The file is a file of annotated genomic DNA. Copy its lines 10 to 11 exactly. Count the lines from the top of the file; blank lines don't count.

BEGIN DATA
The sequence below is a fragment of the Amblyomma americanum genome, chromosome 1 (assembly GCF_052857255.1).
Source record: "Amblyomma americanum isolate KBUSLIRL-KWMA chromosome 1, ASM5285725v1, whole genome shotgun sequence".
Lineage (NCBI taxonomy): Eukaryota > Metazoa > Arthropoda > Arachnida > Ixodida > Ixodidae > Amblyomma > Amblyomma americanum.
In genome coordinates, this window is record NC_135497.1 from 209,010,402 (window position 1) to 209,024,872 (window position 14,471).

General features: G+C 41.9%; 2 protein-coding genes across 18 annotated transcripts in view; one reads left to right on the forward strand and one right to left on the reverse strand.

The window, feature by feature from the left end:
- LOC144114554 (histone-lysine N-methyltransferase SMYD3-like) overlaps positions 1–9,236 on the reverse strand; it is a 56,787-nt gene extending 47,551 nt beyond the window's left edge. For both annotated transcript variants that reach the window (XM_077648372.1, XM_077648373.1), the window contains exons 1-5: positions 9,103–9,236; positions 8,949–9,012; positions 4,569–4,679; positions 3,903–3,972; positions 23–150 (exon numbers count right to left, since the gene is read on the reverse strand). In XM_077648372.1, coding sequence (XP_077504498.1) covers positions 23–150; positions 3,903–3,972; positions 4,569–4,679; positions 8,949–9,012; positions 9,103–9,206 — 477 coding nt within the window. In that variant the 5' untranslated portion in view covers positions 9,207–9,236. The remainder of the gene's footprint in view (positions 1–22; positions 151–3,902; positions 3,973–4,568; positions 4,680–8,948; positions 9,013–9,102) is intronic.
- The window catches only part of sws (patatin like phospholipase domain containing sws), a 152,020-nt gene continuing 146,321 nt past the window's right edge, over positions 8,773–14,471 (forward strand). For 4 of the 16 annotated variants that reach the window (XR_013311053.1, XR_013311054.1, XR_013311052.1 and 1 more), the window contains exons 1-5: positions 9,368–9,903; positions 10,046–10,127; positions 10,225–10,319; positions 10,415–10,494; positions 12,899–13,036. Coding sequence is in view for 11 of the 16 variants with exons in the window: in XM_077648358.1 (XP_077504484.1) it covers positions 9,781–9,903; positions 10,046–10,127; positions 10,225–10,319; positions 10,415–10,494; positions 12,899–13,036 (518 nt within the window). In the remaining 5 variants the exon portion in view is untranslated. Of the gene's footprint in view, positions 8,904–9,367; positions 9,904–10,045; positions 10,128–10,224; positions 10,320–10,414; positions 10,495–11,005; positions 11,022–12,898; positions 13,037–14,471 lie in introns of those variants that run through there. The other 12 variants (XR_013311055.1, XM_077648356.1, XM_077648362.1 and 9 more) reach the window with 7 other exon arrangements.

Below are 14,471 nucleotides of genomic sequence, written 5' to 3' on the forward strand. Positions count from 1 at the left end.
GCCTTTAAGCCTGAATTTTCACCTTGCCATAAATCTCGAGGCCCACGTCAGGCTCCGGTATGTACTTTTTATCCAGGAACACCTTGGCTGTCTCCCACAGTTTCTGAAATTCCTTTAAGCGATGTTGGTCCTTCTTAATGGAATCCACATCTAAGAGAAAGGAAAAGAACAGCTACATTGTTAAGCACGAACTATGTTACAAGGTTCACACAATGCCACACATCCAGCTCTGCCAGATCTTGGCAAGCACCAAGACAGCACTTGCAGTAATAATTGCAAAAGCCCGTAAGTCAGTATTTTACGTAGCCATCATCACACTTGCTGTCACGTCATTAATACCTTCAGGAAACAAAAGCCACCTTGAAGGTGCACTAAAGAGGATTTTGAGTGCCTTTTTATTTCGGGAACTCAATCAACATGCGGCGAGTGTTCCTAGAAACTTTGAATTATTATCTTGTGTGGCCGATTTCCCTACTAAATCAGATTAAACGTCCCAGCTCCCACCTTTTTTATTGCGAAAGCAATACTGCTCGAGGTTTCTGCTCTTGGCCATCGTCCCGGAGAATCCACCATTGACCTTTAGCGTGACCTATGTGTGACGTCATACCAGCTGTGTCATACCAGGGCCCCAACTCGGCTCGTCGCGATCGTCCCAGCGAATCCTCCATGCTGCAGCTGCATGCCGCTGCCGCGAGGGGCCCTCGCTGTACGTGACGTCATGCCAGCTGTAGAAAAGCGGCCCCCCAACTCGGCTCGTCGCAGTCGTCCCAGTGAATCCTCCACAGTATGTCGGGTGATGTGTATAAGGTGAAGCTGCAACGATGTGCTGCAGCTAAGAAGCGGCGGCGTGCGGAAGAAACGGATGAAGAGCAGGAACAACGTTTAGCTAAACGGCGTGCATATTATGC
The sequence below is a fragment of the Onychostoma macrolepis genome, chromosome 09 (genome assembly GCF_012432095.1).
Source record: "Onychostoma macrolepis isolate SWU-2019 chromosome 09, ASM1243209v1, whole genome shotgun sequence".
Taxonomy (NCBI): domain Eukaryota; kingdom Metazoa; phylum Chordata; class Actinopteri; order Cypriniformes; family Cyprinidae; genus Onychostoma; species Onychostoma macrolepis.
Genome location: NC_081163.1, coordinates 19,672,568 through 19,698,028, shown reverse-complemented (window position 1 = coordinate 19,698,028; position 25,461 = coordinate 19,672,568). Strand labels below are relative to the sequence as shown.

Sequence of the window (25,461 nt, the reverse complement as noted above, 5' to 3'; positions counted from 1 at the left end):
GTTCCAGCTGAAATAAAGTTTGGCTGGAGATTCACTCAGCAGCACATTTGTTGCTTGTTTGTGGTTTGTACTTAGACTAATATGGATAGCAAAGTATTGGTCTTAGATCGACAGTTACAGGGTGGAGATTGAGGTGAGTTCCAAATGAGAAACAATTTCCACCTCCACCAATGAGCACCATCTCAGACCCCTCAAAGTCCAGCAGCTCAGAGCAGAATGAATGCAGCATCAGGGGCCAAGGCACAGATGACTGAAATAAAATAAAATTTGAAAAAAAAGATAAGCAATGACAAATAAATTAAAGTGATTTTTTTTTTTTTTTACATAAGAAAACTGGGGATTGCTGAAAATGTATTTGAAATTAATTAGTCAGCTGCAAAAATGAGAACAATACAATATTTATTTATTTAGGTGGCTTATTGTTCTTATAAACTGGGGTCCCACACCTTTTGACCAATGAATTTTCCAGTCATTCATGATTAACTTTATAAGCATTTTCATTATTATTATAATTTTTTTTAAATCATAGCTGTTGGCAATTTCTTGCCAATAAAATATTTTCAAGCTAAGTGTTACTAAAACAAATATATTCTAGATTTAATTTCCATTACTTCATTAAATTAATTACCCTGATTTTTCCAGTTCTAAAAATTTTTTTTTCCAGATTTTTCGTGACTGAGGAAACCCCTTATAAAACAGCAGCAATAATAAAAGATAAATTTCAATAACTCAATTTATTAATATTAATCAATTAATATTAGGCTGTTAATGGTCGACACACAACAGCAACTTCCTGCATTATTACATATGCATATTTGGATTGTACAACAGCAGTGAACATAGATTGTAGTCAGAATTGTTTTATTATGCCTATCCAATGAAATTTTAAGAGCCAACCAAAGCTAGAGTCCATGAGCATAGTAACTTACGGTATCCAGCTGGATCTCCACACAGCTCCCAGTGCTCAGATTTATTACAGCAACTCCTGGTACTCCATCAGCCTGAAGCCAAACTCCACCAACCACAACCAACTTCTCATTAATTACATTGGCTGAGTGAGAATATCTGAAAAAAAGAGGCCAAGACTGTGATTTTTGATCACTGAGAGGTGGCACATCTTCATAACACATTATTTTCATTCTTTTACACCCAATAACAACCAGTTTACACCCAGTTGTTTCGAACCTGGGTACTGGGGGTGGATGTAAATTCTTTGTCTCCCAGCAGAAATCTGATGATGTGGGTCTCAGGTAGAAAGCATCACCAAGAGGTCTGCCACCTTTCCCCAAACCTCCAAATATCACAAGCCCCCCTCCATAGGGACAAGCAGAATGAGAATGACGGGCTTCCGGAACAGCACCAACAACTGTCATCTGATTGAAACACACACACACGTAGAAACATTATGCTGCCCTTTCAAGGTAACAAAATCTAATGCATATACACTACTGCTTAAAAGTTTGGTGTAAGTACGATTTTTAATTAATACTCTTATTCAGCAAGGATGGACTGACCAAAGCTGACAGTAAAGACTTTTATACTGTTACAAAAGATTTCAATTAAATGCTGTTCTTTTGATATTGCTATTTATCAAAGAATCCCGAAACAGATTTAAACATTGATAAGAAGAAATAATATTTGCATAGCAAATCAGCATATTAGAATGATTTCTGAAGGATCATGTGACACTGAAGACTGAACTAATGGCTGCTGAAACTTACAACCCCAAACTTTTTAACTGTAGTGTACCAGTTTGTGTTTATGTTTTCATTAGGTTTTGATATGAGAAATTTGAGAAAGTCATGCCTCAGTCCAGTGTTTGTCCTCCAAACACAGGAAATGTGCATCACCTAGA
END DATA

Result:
GCCTTTAAGCCTGAATTTTCACCTTGCCATAAATCTCGAGGCCCACGTCAGGCTCCGGTATGTACTTTTTATCCAGGAACACCTTGGCTGTCTCCCACAGTTTCTGAAATTCCTTTAAGCGATGTTGGTCCTTCTTAATGGAATCCACATCTAAGAGAAAGGAAAAGAACAGCTACATTGTTAAGCACGAACTATGTTACAAGGTTCACACAATGCCACACATCCAGCTCTGCCAGATCTTGGCAAGCACCAAGACAGCACTTGCAGTAATAATTGCAAAAGCCCGTAAGTCAGTATTTTACGTAGCCATCATCACACTTGCTGTCACGTCATTAATACCTTCAGGAAACAAAAGCCACCTTGAAGGTGCACTAAAGAGGATTTTGAGTGCCTTTTTATTTCGGGAACTCAATCAACATGCGGCGAGTGTTCCTAGAAACTTTGAATTATTATCTTGTGTGGCCGATTTCCCTACTAAATCAGATTAAACGTCCCAGCTCCCACCTTTTTTATTGCGAAAGCAATACTGCTCGAGGTTTCTGCTCTTGGCCATCGTCCCGGAGAATCCACCATTGACCTTTAGCGTGACCTATGTGTGACGTCATACCAGCTGTGTCATACCAGGGCCCCAACTCGGCTCGTCGCGATCGTCCCAGCGAATCCTCCATGCTGCAGCTGCATGCCGCTGCCGCGAGGGGCCCTCGCTGTACGTGACGTCATGCCAGCTGTAGAAAAGCGGCCCCCCAACTCGGCTCGTCGCAGTCGTCCCAGTGAATCCTCCACAGTATGTCGGGTGATGTGTATAAGGTGAAGCTGCAACGATGTGCTGCAGCTAAGAAGCGGCGGCGTGCGGAAGAAACGGATGAAGAGCAGGAACAACGTTTAGCTAAACGGCGTGCATATTATGC
The sequence below is a fragment of the Onychostoma macrolepis genome, chromosome 09 (genome assembly GCF_012432095.1).